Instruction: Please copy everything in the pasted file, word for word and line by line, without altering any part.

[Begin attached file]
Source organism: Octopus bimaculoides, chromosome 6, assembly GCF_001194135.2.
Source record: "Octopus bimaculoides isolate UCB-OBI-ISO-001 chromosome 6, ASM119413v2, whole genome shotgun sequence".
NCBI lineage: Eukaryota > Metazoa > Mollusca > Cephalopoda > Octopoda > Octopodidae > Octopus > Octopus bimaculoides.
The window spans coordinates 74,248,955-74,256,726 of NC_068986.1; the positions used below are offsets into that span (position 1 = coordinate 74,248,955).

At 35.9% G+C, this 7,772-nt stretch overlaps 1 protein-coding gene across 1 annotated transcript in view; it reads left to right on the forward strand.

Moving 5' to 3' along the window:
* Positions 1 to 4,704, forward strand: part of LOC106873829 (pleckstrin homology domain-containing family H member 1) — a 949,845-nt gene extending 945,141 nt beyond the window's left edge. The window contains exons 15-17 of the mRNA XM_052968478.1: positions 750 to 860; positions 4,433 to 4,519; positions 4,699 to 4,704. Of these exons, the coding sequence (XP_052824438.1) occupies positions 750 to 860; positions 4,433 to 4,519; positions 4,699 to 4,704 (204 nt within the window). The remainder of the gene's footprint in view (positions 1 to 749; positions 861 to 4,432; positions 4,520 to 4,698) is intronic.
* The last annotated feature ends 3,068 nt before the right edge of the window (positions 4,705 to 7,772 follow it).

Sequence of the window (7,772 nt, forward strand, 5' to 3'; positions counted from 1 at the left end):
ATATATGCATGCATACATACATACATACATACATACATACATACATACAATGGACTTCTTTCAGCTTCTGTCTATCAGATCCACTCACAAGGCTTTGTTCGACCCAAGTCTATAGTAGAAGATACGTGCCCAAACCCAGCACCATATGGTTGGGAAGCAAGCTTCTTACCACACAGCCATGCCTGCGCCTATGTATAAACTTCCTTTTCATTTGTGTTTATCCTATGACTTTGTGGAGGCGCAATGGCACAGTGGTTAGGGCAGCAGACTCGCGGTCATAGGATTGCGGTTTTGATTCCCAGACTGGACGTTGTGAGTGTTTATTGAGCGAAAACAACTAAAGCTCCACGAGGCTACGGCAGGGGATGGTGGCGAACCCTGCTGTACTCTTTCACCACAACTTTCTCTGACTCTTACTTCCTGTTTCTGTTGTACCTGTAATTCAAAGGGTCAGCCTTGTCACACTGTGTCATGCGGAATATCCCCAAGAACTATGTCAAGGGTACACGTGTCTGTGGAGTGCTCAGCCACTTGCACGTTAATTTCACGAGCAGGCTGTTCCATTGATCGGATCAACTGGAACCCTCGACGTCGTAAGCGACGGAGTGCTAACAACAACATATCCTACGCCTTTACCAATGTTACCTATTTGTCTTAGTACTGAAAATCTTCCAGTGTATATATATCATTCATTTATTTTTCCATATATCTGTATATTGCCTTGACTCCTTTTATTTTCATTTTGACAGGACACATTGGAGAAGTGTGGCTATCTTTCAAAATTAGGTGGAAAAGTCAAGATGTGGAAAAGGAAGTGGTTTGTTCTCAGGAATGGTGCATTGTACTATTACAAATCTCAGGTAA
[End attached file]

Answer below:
Source organism: Octopus bimaculoides, chromosome 6, assembly GCF_001194135.2.
Source record: "Octopus bimaculoides isolate UCB-OBI-ISO-001 chromosome 6, ASM119413v2, whole genome shotgun sequence".
NCBI lineage: Eukaryota > Metazoa > Mollusca > Cephalopoda > Octopoda > Octopodidae > Octopus > Octopus bimaculoides.
The window spans coordinates 74,248,955-74,256,726 of NC_068986.1; the positions used below are offsets into that span (position 1 = coordinate 74,248,955).

At 35.9% G+C, this 7,772-nt stretch overlaps 1 protein-coding gene across 1 annotated transcript in view; it reads left to right on the forward strand.

Moving 5' to 3' along the window:
* Positions 1 to 4,704, forward strand: part of LOC106873829 (pleckstrin homology domain-containing family H member 1) — a 949,845-nt gene extending 945,141 nt beyond the window's left edge. The window contains exons 15-17 of the mRNA XM_052968478.1: positions 750 to 860; positions 4,433 to 4,519; positions 4,699 to 4,704. Of these exons, the coding sequence (XP_052824438.1) occupies positions 750 to 860; positions 4,433 to 4,519; positions 4,699 to 4,704 (204 nt within the window). The remainder of the gene's footprint in view (positions 1 to 749; positions 861 to 4,432; positions 4,520 to 4,698) is intronic.
* The last annotated feature ends 3,068 nt before the right edge of the window (positions 4,705 to 7,772 follow it).

Sequence of the window (7,772 nt, forward strand, 5' to 3'; positions counted from 1 at the left end):
ATATATGCATGCATACATACATACATACATACATACATACATACATACAATGGACTTCTTTCAGCTTCTGTCTATCAGATCCACTCACAAGGCTTTGTTCGACCCAAGTCTATAGTAGAAGATACGTGCCCAAACCCAGCACCATATGGTTGGGAAGCAAGCTTCTTACCACACAGCCATGCCTGCGCCTATGTATAAACTTCCTTTTCATTTGTGTTTATCCTATGACTTTGTGGAGGCGCAATGGCACAGTGGTTAGGGCAGCAGACTCGCGGTCATAGGATTGCGGTTTTGATTCCCAGACTGGACGTTGTGAGTGTTTATTGAGCGAAAACAACTAAAGCTCCACGAGGCTACGGCAGGGGATGGTGGCGAACCCTGCTGTACTCTTTCACCACAACTTTCTCTGACTCTTACTTCCTGTTTCTGTTGTACCTGTAATTCAAAGGGTCAGCCTTGTCACACTGTGTCATGCGGAATATCCCCAAGAACTATGTCAAGGGTACACGTGTCTGTGGAGTGCTCAGCCACTTGCACGTTAATTTCACGAGCAGGCTGTTCCATTGATCGGATCAACTGGAACCCTCGACGTCGTAAGCGACGGAGTGCTAACAACAACATATCCTACGCCTTTACCAATGTTACCTATTTGTCTTAGTACTGAAAATCTTCCAGTGTATATATATCATTCATTTATTTTTCCATATATCTGTATATTGCCTTGACTCCTTTTATTTTCATTTTGACAGGACACATTGGAGAAGTGTGGCTATCTTTCAAAATTAGGTGGAAAAGTCAAGATGTGGAAAAGGAAGTGGTTTGTTCTCAGGAATGGTGCATTGTACTATTACAAATCTCAGGTAA